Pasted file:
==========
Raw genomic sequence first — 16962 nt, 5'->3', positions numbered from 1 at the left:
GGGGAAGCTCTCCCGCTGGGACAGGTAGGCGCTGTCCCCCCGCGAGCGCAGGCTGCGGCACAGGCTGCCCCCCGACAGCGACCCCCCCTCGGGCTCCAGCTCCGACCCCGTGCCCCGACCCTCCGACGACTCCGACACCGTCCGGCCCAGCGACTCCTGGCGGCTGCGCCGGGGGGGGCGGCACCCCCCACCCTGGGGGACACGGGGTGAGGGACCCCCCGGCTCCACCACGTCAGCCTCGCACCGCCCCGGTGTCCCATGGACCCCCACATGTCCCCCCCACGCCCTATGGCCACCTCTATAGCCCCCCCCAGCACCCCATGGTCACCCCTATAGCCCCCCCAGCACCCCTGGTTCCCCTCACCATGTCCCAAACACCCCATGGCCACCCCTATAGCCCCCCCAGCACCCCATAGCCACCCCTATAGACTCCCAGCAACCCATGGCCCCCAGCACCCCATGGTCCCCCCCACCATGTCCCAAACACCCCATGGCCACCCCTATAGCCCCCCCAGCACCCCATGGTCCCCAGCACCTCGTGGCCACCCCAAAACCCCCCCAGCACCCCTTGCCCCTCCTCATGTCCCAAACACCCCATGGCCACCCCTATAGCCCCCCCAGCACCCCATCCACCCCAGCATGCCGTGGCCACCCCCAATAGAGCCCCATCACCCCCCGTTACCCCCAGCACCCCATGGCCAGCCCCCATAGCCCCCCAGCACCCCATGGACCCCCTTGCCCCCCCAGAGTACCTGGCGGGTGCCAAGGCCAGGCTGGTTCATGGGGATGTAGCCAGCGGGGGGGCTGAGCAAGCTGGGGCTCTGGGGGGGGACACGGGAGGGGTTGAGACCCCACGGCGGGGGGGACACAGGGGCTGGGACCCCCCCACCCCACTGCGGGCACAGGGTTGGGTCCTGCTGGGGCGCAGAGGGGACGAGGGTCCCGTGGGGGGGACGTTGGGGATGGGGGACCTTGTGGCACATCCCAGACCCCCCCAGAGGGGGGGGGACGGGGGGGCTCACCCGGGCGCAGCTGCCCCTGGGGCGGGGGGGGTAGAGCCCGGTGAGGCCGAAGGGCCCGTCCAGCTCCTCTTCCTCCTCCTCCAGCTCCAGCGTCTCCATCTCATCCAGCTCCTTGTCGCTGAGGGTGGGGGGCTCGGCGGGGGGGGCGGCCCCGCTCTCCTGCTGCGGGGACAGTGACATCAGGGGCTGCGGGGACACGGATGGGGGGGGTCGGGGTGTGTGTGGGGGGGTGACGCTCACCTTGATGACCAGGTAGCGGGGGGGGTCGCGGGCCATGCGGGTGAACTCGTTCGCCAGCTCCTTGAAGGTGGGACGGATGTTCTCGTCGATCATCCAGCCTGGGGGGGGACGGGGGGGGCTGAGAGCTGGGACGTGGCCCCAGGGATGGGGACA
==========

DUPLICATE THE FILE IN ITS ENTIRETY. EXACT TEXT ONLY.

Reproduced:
Raw genomic sequence first — 16962 nt, 5'->3', positions numbered from 1 at the left:
GGGGAAGCTCTCCCGCTGGGACAGGTAGGCGCTGTCCCCCCGCGAGCGCAGGCTGCGGCACAGGCTGCCCCCCGACAGCGACCCCCCCTCGGGCTCCAGCTCCGACCCCGTGCCCCGACCCTCCGACGACTCCGACACCGTCCGGCCCAGCGACTCCTGGCGGCTGCGCCGGGGGGGGCGGCACCCCCCACCCTGGGGGACACGGGGTGAGGGACCCCCCGGCTCCACCACGTCAGCCTCGCACCGCCCCGGTGTCCCATGGACCCCCACATGTCCCCCCCACGCCCTATGGCCACCTCTATAGCCCCCCCCAGCACCCCATGGTCACCCCTATAGCCCCCCCAGCACCCCTGGTTCCCCTCACCATGTCCCAAACACCCCATGGCCACCCCTATAGCCCCCCCAGCACCCCATAGCCACCCCTATAGACTCCCAGCAACCCATGGCCCCCAGCACCCCATGGTCCCCCCCACCATGTCCCAAACACCCCATGGCCACCCCTATAGCCCCCCCAGCACCCCATGGTCCCCAGCACCTCGTGGCCACCCCAAAACCCCCCCAGCACCCCTTGCCCCTCCTCATGTCCCAAACACCCCATGGCCACCCCTATAGCCCCCCCAGCACCCCATCCACCCCAGCATGCCGTGGCCACCCCCAATAGAGCCCCATCACCCCCCGTTACCCCCAGCACCCCATGGCCAGCCCCCATAGCCCCCCAGCACCCCATGGACCCCCTTGCCCCCCCAGAGTACCTGGCGGGTGCCAAGGCCAGGCTGGTTCATGGGGATGTAGCCAGCGGGGGGGCTGAGCAAGCTGGGGCTCTGGGGGGGGACACGGGAGGGGTTGAGACCCCACGGCGGGGGGGACACAGGGGCTGGGACCCCCCCACCCCACTGCGGGCACAGGGTTGGGTCCTGCTGGGGCGCAGAGGGGACGAGGGTCCCGTGGGGGGGACGTTGGGGATGGGGGACCTTGTGGCACATCCCAGACCCCCCCAGAGGGGGGGGGACGGGGGGGCTCACCCGGGCGCAGCTGCCCCTGGGGCGGGGGGGGTAGAGCCCGGTGAGGCCGAAGGGCCCGTCCAGCTCCTCTTCCTCCTCCTCCAGCTCCAGCGTCTCCATCTCATCCAGCTCCTTGTCGCTGAGGGTGGGGGGCTCGGCGGGGGGGGCGGCCCCGCTCTCCTGCTGCGGGGACAGTGACATCAGGGGCTGCGGGGACACGGATGGGGGGGGTCGGGGTGTGTGTGGGGGGGTGACGCTCACCTTGATGACCAGGTAGCGGGGGGGGTCGCGGGCCATGCGGGTGAACTCGTTCGCCAGCTCCTTGAAGGTGGGACGGATGTTCTCGTCGATCATCCAGCCTGGGGGGGGACGGGGGGGGCTGAGAGCTGGGACGTGGCCCCAGGGATGGGGACA